Gastrointestinal Diseases NCLEX Review Questions Part 1 Answers and Rationale

View Questions

1.    Answer C. The normal serum amylase level is 25 to 151 units/L. With chronic cases of pancreatitis, the rise in serum amylase levels usually does not exceed three times the normal value. In acute pancreatitis, the value may exceed five times the normal value. Options A and B are within normal limits. Option D is an extremely elevated level seen in acute pancreatitis.
2.    Answer C. Full liquid food items include items such as plain ice cream, sherbet, breakfast drinks, milk, pudding and custard, soups that are strained, and strained vegetable juices. A clear liquid diet consists of foods that are relatively transparent. The food items in options A, B, and D are clear liquids.
3.    Answer A. The client with cirrhosis needs to consume foods high in thiamine. Thiamine is present in a variety of foods of plant and animal origin. Pork products are especially rich in this vitamin. Other good food sources include nuts, whole grain cereals, and legumes. Milk contains vitamins A, D, and B2. Poultry contains niacin. Broccoli contains vitamins C, E, and K and folic acid
4.    Answer A. Unless specifically indicated, residual amounts more than 100 mL require holding the feeding. Therefore options B, C, and D are incorrect. Additionally, the feeding is not discarded unless its contents are abnormal in color or characteristics.
5.    Answer D. During the insertion of a nasogastric tube, if the client experiences difficulty breathing or any respiratory distress, withdraw the tube slightly, stop the tube advancement, and wait until the distress subsides. Options B and C are unnecessary. Quickly inserting the tube is not an appropriate action because, in this situation, it may be likely that the tube has entered the bronchus.
6.    Answer A. If the nasogastric tube is in the stomach, the pH of the contents will be acidic. Gastric aspirates have acidic pH values and should be 3.5 or lower. Option B indicates a slightly acidic pH. Option C indicates a neutral pH. Option D indicates an alkaline pH.
7.    Answer C. When the nurse removes a nasogastric tube, the client is instructed to take and hold a deep breath. This will close the epiglottis. This allows for easy withdrawal through the esophagus into the nose. The nurse removes the tube with one smooth, continuous pull.
8.    Answer C. If a client has a nasogastric tube connected to suction, the nurse should wait up to 30 minutes before reconnecting the tube to the suction apparatus to allow adequate time for medication absorption. Aspirating the nasogastric tube will remove the medication just administered. Low intermittent suction also will remove the medication just administered. The client should not be placed in the supine position because of the risk for aspiration.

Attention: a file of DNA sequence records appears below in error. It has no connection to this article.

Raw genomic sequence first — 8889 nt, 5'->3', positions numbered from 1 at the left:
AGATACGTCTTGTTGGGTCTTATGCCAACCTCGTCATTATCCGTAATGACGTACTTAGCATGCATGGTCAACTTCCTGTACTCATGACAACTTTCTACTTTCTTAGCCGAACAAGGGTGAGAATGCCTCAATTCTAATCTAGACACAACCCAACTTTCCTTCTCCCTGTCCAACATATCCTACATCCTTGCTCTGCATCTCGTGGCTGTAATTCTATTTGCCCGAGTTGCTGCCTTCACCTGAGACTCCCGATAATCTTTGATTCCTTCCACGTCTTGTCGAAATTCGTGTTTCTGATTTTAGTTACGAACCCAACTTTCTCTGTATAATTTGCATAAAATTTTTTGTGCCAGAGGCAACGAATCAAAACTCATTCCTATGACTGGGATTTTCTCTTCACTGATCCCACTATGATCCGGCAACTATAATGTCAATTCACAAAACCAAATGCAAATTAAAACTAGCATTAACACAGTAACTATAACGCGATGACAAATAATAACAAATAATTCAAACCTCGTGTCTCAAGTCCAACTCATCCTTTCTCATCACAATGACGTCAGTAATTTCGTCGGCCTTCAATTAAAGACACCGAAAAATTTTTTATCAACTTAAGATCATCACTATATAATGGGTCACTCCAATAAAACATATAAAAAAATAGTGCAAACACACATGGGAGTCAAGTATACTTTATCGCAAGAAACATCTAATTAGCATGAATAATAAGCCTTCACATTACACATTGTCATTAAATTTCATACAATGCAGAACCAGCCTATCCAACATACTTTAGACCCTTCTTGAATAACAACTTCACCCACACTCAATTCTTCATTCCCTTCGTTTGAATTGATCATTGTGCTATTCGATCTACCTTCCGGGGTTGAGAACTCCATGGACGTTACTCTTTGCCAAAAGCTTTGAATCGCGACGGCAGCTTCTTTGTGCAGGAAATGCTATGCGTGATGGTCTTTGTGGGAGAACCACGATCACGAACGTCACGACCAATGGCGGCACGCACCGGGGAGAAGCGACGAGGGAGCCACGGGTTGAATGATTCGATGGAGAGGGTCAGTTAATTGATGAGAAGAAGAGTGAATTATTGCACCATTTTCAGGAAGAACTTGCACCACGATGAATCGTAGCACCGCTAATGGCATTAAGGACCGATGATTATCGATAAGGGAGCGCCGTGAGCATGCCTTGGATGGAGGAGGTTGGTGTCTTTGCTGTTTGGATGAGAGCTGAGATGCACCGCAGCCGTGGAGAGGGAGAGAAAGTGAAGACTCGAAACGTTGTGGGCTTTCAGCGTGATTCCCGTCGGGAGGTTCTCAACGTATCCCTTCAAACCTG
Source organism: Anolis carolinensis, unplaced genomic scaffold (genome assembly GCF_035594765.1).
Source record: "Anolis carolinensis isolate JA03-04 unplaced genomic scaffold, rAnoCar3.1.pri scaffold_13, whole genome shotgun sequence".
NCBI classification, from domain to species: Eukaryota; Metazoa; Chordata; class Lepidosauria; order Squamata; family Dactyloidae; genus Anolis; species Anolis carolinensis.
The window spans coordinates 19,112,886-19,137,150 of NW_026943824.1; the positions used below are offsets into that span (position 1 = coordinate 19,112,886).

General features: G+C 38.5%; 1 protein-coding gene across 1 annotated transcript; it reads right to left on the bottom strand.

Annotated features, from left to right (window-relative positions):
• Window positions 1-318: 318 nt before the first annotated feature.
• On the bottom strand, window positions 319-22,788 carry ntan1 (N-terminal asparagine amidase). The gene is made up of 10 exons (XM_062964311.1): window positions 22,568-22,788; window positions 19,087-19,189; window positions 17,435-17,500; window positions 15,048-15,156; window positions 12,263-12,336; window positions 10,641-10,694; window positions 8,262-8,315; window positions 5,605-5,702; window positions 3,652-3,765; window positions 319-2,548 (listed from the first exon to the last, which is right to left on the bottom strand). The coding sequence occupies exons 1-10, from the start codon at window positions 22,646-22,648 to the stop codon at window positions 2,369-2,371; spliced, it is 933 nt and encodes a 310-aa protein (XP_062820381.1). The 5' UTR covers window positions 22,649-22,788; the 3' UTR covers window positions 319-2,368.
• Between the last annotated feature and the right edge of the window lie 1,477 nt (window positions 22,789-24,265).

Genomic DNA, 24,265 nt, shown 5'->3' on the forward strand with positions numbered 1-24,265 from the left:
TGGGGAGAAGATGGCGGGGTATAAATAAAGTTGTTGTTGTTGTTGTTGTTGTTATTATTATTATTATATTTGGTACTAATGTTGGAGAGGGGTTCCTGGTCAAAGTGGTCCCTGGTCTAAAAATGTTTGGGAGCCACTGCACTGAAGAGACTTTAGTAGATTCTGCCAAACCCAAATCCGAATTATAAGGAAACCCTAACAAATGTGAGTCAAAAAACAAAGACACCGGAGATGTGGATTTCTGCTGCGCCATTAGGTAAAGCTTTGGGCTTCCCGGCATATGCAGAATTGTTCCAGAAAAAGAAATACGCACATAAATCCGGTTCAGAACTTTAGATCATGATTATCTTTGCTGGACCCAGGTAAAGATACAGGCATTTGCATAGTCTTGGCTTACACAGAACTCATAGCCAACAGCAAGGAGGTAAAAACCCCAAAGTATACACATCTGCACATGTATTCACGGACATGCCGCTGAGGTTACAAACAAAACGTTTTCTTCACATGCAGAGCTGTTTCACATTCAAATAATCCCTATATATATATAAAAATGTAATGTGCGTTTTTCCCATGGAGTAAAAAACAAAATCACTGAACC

9.    Answer C. When the client has a Sengstaken-Blakemore tube, a pair of scissors must be kept at the client’s bedside at all times. The client needs to be observed for sudden respiratory distress, which occurs if the gastric balloon ruptures and the entire tube moves upward. If this occurs, the nurse immediately cuts all balloon lumens and removes the tube. An obturator and a Kelly clamp are kept at the bedside of a client with a tracheostomy. An irrigation set may be kept at the bedside, but it is not the priority item.
10.    Answer A. Hepatitis A is transmitted by the fecal-oral route via contaminated food or infected food handlers. Hepatitis B, C, and D are transmitted most commonly via infected blood or body fluids.
11.    Answer B. Laboratory indicators of hepatitis include elevated liver enzyme levels, elevated serum bilirubin levels, elevated erythrocyte sedimentation rates, and leukopenia. An elevated blood urea nitrogen level may indicate renal dysfunction. A hemoglobin level is unrelated to this diagnosis.
12.    Answer C.  Meperidine (Demerol) rather than morphine sulfate is the medication of choice to treat pain because morphine sulfate can cause spasms in the sphincter of Oddi. Options A, B, and D are appropriate interventions for the client with acute pancreatitis.
13.    Answer A. A barium swallow is an x-ray study that uses a substance called barium for contrast to highlight abnormalities in the gastrointestinal tract. The client should fast for 8 to 12 hours before the test, depending on physician instructions. Most oral medications also are withheld before the test. After the procedure, the nurse must monitor for constipation, which can occur as a result of the presence of barium in the gastrointestinal tract.
14.    Answer C. The appropriate sequence for abdominal examination is inspection, auscultation, percussion, and palpation. Auscultation is performed after inspection to ensure that the motility of the bowel and bowel sounds are not altered by percussion or palpation. Therefore, after inspecting the skin on the abdomen, the nurse should listen for bowel sounds.
15.    Answer D. The solution GoLYTELY is a bowel evacuant used to prepare a client for a colonoscopy by cleansing the bowel. The solution is expected to cause a mild diarrhea and will clear the bowel in 4 to 5 hours. Options A, B, and C are inappropriate actions.
16.    Answer B. Chronic gastritis causes deterioration and atrophy of the lining of the stomach, leading to the loss of the function of the parietal cells. The source of the intrinsic factor is lost, which results in the inability to absorb vitamin B12. This leads to the development of pernicious anemia. The client is not at risk for vitamin A, C, or E deficiency.